Exercise carries with it some pretty heavy baggage, especially if you’re the type of person who approaches it with a feast-or-famine attitude, or is perhaps just getting into it for the first time. Sure, building up a regular routine is very difficult, and especially when you’re in the beginning stages – the first few months – it can be tempting to take a very kamikaze approach. Exercise or die! Skinny or bust! That type of thing.
The truth is, though, that working out is like everything else: it has to be done in moderation. If you choose a diet that leaves no room for dessert, then you’ll probably blow it most weekends, feel bad about yourself, and continue down a route that makes you both unhappy and unhealthy. If you choose a militant exercise routine, you’ll find reasons to avoid it because it’s simply too hard or too frequent.
So I’m going to say something a lot of people probably don’t say, which is that it’s really important to moderate the workouts you commit to. If you aren’t in running shape, you shouldn’t kick off with 15 miles a week … that’s a good way to get an injury. And if you’ve never done Bikram’s Yoga before, it’s probably not a good idea to throw yourself into the Hundred Day Challenge … you’ll just burn out. Pick a routine you can stick with, and then stick with it.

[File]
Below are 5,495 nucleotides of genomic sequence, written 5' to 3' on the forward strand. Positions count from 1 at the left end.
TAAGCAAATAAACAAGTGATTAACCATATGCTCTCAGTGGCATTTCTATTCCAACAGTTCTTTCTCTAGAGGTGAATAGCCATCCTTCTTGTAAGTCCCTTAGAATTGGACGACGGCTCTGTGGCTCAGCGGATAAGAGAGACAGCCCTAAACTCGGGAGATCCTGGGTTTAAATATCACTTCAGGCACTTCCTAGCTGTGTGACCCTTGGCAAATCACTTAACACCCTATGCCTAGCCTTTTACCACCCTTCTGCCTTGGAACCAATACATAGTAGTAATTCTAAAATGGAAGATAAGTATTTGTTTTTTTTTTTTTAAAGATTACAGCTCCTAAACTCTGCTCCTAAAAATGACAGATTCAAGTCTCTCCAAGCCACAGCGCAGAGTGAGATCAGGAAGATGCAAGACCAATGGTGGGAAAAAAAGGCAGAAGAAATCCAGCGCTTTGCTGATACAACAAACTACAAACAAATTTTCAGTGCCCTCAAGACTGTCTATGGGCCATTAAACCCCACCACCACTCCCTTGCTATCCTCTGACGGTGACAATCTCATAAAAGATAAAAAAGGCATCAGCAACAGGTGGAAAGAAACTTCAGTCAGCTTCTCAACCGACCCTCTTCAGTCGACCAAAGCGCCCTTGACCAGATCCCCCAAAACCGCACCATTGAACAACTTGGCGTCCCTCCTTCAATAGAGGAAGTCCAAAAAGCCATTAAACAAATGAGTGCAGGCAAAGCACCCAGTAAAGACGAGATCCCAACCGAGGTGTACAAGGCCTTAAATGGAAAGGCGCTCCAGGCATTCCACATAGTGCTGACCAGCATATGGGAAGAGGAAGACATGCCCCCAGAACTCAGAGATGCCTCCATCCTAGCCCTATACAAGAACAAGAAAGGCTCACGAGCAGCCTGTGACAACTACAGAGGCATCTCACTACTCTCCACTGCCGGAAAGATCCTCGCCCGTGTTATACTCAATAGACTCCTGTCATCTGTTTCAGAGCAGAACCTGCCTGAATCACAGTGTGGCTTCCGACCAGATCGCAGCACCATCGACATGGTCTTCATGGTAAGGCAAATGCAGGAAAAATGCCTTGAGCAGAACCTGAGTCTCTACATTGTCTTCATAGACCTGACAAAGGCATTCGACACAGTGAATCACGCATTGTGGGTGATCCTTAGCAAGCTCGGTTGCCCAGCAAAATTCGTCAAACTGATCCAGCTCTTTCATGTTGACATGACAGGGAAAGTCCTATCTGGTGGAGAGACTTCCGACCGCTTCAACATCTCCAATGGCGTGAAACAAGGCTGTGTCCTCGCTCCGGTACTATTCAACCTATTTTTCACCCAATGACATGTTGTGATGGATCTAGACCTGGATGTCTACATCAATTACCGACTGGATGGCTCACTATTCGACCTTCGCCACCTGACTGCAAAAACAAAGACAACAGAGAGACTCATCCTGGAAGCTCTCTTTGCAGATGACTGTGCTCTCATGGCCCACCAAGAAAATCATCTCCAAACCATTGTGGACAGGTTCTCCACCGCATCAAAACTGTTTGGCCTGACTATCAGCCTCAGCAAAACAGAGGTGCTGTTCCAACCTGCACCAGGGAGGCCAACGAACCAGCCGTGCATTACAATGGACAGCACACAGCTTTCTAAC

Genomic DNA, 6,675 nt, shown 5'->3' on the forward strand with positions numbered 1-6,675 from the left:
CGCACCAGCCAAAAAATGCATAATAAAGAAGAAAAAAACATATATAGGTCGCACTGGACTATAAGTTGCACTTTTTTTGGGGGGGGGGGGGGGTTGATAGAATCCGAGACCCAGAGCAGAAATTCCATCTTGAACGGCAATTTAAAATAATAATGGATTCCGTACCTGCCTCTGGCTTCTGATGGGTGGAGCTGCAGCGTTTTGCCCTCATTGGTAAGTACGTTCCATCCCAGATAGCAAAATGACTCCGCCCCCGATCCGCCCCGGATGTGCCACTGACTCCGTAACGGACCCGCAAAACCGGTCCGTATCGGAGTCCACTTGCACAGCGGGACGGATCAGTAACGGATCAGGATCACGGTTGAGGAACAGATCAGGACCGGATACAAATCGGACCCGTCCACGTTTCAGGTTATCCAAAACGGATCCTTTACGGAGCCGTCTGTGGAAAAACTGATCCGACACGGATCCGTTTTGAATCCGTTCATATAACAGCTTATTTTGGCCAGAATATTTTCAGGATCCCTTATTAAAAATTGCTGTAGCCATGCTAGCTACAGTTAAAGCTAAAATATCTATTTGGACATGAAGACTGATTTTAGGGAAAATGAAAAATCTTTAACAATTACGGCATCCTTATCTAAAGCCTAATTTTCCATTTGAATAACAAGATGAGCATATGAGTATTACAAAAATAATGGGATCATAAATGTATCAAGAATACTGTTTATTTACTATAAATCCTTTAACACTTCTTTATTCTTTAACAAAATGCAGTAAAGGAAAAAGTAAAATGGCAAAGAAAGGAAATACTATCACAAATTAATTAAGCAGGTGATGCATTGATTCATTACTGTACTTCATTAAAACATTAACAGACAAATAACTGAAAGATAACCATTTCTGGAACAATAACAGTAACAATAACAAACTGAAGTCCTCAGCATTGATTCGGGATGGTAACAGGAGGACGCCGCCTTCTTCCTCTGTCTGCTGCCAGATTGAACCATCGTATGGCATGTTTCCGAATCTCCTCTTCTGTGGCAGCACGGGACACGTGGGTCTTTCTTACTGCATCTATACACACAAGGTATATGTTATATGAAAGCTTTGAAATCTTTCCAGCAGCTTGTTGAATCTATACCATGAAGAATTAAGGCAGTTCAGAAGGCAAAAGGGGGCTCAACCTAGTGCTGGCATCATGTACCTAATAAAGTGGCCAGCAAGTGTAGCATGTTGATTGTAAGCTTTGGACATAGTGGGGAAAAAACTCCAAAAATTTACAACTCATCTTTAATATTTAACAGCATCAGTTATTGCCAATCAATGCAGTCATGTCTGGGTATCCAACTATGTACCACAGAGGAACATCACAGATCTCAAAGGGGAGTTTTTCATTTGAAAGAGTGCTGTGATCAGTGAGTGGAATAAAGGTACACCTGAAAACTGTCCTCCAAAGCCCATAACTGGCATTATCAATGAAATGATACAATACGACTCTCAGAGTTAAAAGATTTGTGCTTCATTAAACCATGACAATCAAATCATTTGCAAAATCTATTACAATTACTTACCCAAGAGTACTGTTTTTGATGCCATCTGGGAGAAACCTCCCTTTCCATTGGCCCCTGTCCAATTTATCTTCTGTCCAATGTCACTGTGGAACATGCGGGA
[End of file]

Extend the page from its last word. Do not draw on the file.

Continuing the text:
Just because you’re a master exerciser, however, doesn’t mean you’re exempt from this advice. Most excuses are just excuses, but some aren’t. If you are injured, sore, sick or just too tired, you probably shouldn’t be hitting the gym that day. It’s important to remember that your body is a finely tuned machine; would you take a car with a busted chassis to the track? No. So if your leg is tight or your foot feels funny, give yourself a break too.
It might not seem like it, but realistic expectations and a steady work ethic are much faster ways to slim down and tone up than an Arnold Schwarzenegger-style weight room beat-down. Next time you find yourself headed to the gym for the twelfth day in a row or ignoring a twinge in the knee, remember that.